Mutter invests in a brand new impartial inventive company in London

Three years ago, Wieden + Kennedy made a declaration of independence and placed a sizable bet, supporting the group's creative director, Craig Allen, and two others at a new agency firm, Callen. The Austin store is continuing to expand its own space, but with support from W + K is signaling that smaller, more nimble additions to existing agency brands can add more creative oxygen to the business.

The then President Dave Luhr said of Callen: “It just feels like our industry needs a little revitalization. We think it will be good for talent and, indirectly, good for us because advertising could use more creativity. "

Last week, the London-based indie mom took a similar move and released her own new indie. The agency called Other has a similar attitude: four hand-picked agency managers come together to convey a feeling of creativity and, above all, independence.

"What kept me and my partners going when we started Mother 24 years ago was a simple philosophy about our culture and the belief that great creativity is best lived in an independent setting," said Robert Saville, mother's co-founder. “Other has a great team with shared values, each with their own unique personality. Because at the moment, brands, companies and organizations need great independent creative minds who can face the challenges we are facing. "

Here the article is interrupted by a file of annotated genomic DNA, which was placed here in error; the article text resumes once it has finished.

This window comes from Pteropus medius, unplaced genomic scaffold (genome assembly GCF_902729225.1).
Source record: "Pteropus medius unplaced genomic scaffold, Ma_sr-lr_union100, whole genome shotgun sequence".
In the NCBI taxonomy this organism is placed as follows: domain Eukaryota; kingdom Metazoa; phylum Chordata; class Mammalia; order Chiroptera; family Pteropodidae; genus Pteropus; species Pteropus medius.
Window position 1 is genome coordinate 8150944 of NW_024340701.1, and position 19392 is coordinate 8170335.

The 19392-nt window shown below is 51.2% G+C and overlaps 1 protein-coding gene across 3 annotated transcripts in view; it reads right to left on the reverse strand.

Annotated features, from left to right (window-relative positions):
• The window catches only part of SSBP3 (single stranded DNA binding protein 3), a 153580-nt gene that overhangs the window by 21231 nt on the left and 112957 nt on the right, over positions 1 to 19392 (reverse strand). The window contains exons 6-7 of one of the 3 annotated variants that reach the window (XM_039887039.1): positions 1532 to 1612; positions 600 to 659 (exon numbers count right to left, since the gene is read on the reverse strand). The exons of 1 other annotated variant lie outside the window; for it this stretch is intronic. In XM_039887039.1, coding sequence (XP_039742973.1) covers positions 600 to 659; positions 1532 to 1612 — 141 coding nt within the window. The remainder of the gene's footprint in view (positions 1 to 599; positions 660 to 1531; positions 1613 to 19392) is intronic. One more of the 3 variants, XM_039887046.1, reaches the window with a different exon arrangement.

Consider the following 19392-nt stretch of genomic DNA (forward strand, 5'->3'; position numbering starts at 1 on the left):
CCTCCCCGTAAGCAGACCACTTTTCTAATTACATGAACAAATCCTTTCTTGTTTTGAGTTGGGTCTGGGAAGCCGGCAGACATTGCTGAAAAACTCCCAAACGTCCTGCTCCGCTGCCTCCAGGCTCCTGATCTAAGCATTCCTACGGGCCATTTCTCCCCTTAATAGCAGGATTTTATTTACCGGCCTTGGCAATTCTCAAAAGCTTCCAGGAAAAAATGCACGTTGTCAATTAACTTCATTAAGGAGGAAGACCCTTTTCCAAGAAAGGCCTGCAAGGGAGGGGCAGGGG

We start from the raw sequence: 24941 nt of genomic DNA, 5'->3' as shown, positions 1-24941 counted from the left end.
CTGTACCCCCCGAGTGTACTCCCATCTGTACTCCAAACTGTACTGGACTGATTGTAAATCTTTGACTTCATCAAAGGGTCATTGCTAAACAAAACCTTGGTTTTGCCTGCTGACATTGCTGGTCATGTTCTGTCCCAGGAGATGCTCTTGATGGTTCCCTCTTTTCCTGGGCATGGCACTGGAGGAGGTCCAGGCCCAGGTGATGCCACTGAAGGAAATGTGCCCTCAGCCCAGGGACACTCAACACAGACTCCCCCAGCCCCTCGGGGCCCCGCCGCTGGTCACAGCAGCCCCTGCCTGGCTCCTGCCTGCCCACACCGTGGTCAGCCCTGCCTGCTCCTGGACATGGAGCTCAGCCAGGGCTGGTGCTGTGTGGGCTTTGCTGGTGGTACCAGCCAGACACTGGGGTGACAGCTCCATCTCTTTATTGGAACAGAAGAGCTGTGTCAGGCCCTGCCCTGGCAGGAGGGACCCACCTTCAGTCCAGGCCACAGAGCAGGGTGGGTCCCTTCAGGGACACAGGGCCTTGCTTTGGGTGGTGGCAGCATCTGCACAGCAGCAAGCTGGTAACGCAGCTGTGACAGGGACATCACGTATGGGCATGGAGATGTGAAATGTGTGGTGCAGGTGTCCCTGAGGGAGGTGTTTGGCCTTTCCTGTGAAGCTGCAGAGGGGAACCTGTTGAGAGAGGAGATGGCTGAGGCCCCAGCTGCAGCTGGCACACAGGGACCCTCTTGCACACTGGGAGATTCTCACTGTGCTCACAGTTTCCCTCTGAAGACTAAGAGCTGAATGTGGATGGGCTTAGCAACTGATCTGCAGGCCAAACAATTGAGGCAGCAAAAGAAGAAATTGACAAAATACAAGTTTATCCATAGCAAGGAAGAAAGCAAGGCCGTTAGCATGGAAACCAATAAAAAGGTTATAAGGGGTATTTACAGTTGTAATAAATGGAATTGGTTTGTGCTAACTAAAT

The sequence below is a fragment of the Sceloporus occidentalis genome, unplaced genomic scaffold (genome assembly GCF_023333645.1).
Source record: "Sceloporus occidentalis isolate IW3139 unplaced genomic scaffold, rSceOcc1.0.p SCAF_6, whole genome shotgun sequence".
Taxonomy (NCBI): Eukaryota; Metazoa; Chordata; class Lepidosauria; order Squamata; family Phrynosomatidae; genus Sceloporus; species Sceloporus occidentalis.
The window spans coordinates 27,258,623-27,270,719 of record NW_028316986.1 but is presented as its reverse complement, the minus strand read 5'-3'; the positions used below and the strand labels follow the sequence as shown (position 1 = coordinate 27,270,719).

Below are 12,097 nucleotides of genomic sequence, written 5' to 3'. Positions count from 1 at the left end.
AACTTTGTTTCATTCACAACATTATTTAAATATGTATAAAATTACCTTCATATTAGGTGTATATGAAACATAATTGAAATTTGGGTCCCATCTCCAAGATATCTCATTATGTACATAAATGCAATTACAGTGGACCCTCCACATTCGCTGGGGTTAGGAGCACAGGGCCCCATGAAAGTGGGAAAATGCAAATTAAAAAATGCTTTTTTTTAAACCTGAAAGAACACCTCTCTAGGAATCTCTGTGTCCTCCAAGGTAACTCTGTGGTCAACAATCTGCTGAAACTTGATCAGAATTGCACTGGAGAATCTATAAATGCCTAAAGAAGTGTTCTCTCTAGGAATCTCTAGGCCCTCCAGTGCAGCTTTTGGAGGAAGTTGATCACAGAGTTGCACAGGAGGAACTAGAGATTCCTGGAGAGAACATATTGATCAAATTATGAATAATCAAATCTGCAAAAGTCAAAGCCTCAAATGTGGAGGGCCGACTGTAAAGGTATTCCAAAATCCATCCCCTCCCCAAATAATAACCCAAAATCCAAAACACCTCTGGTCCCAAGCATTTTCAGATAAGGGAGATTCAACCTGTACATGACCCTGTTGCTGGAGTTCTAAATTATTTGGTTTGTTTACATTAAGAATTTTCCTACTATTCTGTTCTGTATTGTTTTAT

The new agency, based in London, brings together four established agency managers: Paulo Salomao, formerly W + K and former managing director of Mother, as managing director; Sarah Oberman as Strategy Manager, most recently as Strategy Director at Gray London; Mother New York and London veteran Kyle Harman-Turner as creative director; and Metz Bryan-Fasano, most recently at VMLY & R London, as lead maker.

Further product launches with several customers, including the DTC flower startup Bloom & Wild, Grundig household appliances and The Out, Jaguar Land Rover's car rental service.

According to Salomao, the timing of starting a new business makes sense despite the unease in the market.

"There's a hell of a lot going on that is changing our industry and consumer behavior. And we're all trying to find the answers," he said. "It can be very scary or you can lean into it. When things are unpredictable and chaotic, need Makes more help with navigation with more creativity and smart thinking. "

According to Oberman, while the agency's name is a riff above the mother's name, it also has a dual meaning.

"It's about looking for other perspectives and observations," she said. "But we're also in a time when culture is listening to its own bubbles, and it's important that other people have a voice and let others in, and it seemed like an agency had to do that."

Harmon-Turner found that agility, another aspect brands look for in agencies, is a hallmark of Other. In addition, she said it was better to put data in the foreground, but with real implications, to work better and be out of the ordinary.

"[The industry] is too caught up in the world of case studies and not reaching real people," she said.

In the end, however, success for others will come from a culture of curiosity, optimism and, above all, independence.

"The hard work starts now," said Harman-Turner. "And it has already attracted customers with a similar attitude and mentality."

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